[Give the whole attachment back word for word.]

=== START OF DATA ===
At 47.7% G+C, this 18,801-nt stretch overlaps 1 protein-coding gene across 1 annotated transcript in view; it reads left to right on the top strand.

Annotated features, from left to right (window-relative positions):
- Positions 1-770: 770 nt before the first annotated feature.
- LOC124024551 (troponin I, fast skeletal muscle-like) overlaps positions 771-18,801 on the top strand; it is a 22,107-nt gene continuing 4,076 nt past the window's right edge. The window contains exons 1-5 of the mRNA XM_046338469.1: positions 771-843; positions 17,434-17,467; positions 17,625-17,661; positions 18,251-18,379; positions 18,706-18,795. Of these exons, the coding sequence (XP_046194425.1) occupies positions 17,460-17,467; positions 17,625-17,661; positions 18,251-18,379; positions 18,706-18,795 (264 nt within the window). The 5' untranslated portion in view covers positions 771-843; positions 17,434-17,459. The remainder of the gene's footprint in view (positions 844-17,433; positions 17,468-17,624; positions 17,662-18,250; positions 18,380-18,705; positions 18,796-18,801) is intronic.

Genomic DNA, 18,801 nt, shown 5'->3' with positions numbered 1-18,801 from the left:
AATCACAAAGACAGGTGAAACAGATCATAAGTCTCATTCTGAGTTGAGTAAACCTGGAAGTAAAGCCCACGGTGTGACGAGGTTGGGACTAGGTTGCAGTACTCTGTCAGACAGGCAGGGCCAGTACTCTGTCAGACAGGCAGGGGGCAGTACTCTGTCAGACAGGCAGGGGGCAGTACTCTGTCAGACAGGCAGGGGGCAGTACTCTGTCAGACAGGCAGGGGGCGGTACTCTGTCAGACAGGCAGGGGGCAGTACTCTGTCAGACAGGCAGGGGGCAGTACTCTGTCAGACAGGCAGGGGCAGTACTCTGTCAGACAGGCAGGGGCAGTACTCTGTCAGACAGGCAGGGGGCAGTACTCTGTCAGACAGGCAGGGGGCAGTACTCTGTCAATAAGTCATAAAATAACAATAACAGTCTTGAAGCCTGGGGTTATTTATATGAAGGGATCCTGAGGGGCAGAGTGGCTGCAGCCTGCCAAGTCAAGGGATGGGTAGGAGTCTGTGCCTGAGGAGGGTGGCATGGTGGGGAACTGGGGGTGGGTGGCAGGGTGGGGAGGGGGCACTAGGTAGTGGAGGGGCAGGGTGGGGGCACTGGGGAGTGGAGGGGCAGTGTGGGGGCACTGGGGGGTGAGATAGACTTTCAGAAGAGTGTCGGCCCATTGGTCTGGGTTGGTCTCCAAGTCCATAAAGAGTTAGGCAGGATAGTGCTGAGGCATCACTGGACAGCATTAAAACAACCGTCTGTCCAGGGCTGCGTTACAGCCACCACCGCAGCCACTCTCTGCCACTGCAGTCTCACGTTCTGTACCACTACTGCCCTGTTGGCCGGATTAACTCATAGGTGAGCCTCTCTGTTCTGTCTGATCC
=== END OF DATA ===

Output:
At 47.7% G+C, this 18,801-nt stretch overlaps 1 protein-coding gene across 1 annotated transcript in view; it reads left to right on the top strand.

Annotated features, from left to right (window-relative positions):
- Positions 1-770: 770 nt before the first annotated feature.
- LOC124024551 (troponin I, fast skeletal muscle-like) overlaps positions 771-18,801 on the top strand; it is a 22,107-nt gene continuing 4,076 nt past the window's right edge. The window contains exons 1-5 of the mRNA XM_046338469.1: positions 771-843; positions 17,434-17,467; positions 17,625-17,661; positions 18,251-18,379; positions 18,706-18,795. Of these exons, the coding sequence (XP_046194425.1) occupies positions 17,460-17,467; positions 17,625-17,661; positions 18,251-18,379; positions 18,706-18,795 (264 nt within the window). The 5' untranslated portion in view covers positions 771-843; positions 17,434-17,459. The remainder of the gene's footprint in view (positions 844-17,433; positions 17,468-17,624; positions 17,662-18,250; positions 18,380-18,705; positions 18,796-18,801) is intronic.

Genomic DNA, 18,801 nt, shown 5'->3' with positions numbered 1-18,801 from the left:
AATCACAAAGACAGGTGAAACAGATCATAAGTCTCATTCTGAGTTGAGTAAACCTGGAAGTAAAGCCCACGGTGTGACGAGGTTGGGACTAGGTTGCAGTACTCTGTCAGACAGGCAGGGCCAGTACTCTGTCAGACAGGCAGGGGGCAGTACTCTGTCAGACAGGCAGGGGGCAGTACTCTGTCAGACAGGCAGGGGGCAGTACTCTGTCAGACAGGCAGGGGGCGGTACTCTGTCAGACAGGCAGGGGGCAGTACTCTGTCAGACAGGCAGGGGGCAGTACTCTGTCAGACAGGCAGGGGCAGTACTCTGTCAGACAGGCAGGGGCAGTACTCTGTCAGACAGGCAGGGGGCAGTACTCTGTCAGACAGGCAGGGGGCAGTACTCTGTCAATAAGTCATAAAATAACAATAACAGTCTTGAAGCCTGGGGTTATTTATATGAAGGGATCCTGAGGGGCAGAGTGGCTGCAGCCTGCCAAGTCAAGGGATGGGTAGGAGTCTGTGCCTGAGGAGGGTGGCATGGTGGGGAACTGGGGGTGGGTGGCAGGGTGGGGAGGGGGCACTAGGTAGTGGAGGGGCAGGGTGGGGGCACTGGGGAGTGGAGGGGCAGTGTGGGGGCACTGGGGGGTGAGATAGACTTTCAGAAGAGTGTCGGCCCATTGGTCTGGGTTGGTCTCCAAGTCCATAAAGAGTTAGGCAGGATAGTGCTGAGGCATCACTGGACAGCATTAAAACAACCGTCTGTCCAGGGCTGCGTTACAGCCACCACCGCAGCCACTCTCTGCCACTGCAGTCTCACGTTCTGTACCACTACTGCCCTGTTGGCCGGATTAACTCATAGGTGAGCCTCTCTGTTCTGTCTGATCC